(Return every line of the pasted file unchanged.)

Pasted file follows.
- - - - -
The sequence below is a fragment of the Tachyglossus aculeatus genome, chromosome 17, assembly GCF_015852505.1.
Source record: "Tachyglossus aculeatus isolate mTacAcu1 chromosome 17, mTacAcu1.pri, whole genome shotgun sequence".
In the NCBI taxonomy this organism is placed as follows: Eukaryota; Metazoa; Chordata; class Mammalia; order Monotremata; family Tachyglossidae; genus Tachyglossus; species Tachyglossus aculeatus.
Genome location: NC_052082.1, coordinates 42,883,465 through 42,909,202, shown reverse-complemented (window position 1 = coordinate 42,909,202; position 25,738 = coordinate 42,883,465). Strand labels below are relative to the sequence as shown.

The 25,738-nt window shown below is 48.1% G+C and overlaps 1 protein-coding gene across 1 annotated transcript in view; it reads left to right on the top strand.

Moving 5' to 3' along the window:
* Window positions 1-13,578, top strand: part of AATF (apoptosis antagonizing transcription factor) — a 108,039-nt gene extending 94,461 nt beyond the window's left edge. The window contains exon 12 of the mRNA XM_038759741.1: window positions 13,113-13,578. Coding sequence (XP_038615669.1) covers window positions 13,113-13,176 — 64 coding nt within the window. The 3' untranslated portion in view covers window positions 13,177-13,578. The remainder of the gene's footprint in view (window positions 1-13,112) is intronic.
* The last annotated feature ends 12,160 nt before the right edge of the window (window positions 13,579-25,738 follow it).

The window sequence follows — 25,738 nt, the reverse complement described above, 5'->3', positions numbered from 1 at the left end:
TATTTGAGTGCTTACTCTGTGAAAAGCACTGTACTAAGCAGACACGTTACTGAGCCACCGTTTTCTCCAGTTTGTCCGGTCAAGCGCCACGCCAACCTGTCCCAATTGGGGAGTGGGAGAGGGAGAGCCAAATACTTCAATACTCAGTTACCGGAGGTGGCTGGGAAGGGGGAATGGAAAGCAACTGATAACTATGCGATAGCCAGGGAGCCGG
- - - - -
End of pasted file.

The sequence below is a fragment of the Tachyglossus aculeatus genome, chromosome 17, assembly GCF_015852505.1.
Source record: "Tachyglossus aculeatus isolate mTacAcu1 chromosome 17, mTacAcu1.pri, whole genome shotgun sequence".
In the NCBI taxonomy this organism is placed as follows: Eukaryota; Metazoa; Chordata; class Mammalia; order Monotremata; family Tachyglossidae; genus Tachyglossus; species Tachyglossus aculeatus.
Genome location: NC_052082.1, coordinates 42,883,465 through 42,909,202, shown reverse-complemented (window position 1 = coordinate 42,909,202; position 25,738 = coordinate 42,883,465). Strand labels below are relative to the sequence as shown.

The 25,738-nt window shown below is 48.1% G+C and overlaps 1 protein-coding gene across 1 annotated transcript in view; it reads left to right on the top strand.

Moving 5' to 3' along the window:
* Window positions 1-13,578, top strand: part of AATF (apoptosis antagonizing transcription factor) — a 108,039-nt gene extending 94,461 nt beyond the window's left edge. The window contains exon 12 of the mRNA XM_038759741.1: window positions 13,113-13,578. Coding sequence (XP_038615669.1) covers window positions 13,113-13,176 — 64 coding nt within the window. The 3' untranslated portion in view covers window positions 13,177-13,578. The remainder of the gene's footprint in view (window positions 1-13,112) is intronic.
* The last annotated feature ends 12,160 nt before the right edge of the window (window positions 13,579-25,738 follow it).

The window sequence follows — 25,738 nt, the reverse complement described above, 5'->3', positions numbered from 1 at the left end:
TATTTGAGTGCTTACTCTGTGAAAAGCACTGTACTAAGCAGACACGTTACTGAGCCACCGTTTTCTCCAGTTTGTCCGGTCAAGCGCCACGCCAACCTGTCCCAATTGGGGAGTGGGAGAGGGAGAGCCAAATACTTCAATACTCAGTTACCGGAGGTGGCTGGGAAGGGGGAATGGAAAGCAACTGATAACTATGCGATAGCCAGGGAGCCGG